- Interview audience
- Create a content map
- Produce content (draft, revise, publish)
Internal links - 20% of time
The internal links concept is connected to your information architecture. How do you connect pages to each other? How do you group pages together? This is an additional signal about the content of a page, even when some text may be explicitly missing from the page. However, if we think about this again from the consumer experience perspective, we can see that internal links are an important part of usage too. Sometimes a query leads to another question -- how easily can someone navigate to that next page to answer the questions that come up?
- Check link anchor text
- Do tree testing on your navigation with your audience (or some surrogate volunteers)
Technical factors - 5% of time
While you can review your content for headings, technical factors include adding meta tags such as descriptions, titles, and keywords that are appropriate for the page. You can also add a meta image, which may be useful as social sharing platforms may show the page preview image.
- Paste a URL into Slack. Observe the link, description, and image (hint: this stuff is coming from the meta tags). Would your audience want to click on it?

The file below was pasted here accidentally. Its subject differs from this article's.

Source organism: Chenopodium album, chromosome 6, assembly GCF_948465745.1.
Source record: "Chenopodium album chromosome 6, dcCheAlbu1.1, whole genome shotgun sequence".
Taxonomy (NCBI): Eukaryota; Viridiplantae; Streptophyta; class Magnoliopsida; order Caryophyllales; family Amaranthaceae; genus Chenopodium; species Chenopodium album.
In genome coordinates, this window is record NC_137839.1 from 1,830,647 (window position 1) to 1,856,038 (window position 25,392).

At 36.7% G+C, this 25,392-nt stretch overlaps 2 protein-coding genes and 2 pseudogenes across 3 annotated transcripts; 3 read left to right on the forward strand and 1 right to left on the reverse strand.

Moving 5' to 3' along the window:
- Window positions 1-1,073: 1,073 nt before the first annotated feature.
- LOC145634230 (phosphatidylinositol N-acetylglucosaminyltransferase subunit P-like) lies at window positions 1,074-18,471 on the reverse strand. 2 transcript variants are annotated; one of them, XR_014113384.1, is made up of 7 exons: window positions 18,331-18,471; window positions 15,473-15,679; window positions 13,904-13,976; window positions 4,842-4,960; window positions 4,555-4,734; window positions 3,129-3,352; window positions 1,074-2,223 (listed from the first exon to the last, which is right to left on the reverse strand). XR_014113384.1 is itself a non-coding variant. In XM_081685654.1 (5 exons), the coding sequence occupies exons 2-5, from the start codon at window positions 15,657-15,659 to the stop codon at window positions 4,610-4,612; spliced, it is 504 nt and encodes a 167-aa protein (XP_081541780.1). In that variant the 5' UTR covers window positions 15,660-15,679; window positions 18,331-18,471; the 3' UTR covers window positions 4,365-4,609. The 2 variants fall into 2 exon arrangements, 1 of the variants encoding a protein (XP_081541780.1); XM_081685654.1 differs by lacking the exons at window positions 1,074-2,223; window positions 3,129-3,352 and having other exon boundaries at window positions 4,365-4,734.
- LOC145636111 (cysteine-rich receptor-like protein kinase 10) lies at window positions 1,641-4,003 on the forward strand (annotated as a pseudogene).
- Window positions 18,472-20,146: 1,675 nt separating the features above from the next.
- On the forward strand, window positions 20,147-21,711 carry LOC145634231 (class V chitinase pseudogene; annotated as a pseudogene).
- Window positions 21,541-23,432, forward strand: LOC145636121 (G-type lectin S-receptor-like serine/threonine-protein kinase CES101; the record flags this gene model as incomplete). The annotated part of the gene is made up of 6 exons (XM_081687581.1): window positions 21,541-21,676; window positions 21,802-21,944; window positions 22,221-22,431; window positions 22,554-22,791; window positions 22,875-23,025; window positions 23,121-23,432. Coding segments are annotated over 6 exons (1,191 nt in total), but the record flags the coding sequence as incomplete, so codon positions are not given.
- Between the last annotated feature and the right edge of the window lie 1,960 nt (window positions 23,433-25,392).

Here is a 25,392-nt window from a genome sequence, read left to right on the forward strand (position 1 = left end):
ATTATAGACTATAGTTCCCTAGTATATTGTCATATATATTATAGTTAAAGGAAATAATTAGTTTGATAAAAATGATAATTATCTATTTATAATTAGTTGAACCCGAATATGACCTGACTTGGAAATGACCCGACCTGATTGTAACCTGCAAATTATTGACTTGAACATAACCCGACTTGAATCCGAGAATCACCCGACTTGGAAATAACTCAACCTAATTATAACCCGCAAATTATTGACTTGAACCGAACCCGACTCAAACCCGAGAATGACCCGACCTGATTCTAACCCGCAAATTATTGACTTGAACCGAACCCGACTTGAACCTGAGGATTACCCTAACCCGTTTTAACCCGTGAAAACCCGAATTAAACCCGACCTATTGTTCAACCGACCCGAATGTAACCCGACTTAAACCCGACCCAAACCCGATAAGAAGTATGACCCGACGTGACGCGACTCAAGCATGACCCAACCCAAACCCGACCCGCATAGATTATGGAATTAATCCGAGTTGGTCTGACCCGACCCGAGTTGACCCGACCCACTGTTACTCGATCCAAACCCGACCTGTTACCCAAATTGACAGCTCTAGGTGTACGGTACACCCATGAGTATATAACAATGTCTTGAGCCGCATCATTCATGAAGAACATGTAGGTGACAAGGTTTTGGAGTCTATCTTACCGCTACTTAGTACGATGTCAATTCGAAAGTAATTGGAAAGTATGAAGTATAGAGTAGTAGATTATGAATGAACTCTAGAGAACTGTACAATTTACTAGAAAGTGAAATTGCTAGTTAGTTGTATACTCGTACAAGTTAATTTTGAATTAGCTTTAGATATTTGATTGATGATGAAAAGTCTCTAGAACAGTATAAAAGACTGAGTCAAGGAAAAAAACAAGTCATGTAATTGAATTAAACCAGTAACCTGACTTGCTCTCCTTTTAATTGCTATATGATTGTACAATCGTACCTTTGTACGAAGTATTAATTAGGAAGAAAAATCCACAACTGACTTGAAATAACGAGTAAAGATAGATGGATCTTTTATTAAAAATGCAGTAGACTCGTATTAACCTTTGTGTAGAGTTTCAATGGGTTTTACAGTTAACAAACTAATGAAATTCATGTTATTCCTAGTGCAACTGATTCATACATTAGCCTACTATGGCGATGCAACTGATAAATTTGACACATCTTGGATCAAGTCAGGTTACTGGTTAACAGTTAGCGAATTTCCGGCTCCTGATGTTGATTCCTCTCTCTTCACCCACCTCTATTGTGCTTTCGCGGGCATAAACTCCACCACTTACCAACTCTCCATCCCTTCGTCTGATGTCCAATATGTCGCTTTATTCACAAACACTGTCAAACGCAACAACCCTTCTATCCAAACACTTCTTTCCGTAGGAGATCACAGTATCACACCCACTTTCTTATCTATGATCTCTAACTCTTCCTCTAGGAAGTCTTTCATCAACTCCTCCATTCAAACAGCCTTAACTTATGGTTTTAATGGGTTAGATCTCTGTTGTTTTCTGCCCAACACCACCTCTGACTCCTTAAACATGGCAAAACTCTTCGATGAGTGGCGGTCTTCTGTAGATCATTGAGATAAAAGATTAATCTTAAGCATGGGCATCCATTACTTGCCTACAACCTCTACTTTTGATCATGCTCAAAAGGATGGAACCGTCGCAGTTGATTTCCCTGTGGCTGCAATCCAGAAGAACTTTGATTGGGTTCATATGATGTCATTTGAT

- Enable the broken link checker.
- Add JSON-LD where appropriate.
Promotion - 15% of time
Spend time sharing the information. Authority (links from external domains), social links, and even offline press mentions impact your SEO. These are all career focus areas. If you’re at an organization that has dedicated staff in these areas, leverage their help. If not, focus on small tasks you can execute.
- Research influencers.
- Contact them. Don’t be intimidated. Be earnest and honest and reciprocal. I get a “your article would be even better with my link on there” email every day. I am a few days away from setting up an automated filter to send those straight to spam. Don’t be that person. But don’t be that person who never reaches out.
- Build your network. We all do this differently.
Know your weakness
Some people operate better in smaller circles. Others need masses to thrive. I’m a small town person at heart (born and raised in Los Angeles -- go figure). I thrived in small classes at school. I enjoyed small group activities. I went to a small college. My network is… small. Know your strengths and weaknesses. I can stretch my boundaries but I am who I am at my core. Knowing my weakness allows me to find others that thrive in those areas, so I can focus on my lane.
A look forward...
APIs are responsible for an increasing percentage of revenues compared to a decade ago. Like the personal computer revolution, we’ll see APIs continue to grow quickly. Documentation is the most important factor of the API consumer experience. As such, sales teams rely on documentation to assist the sales process. The API consumers are the buyers, or at a minimum influence the buyers decisions. Are you using SEO to drive demand in your APIs? We’d love to chat - get in touch on Twitter or send us an email.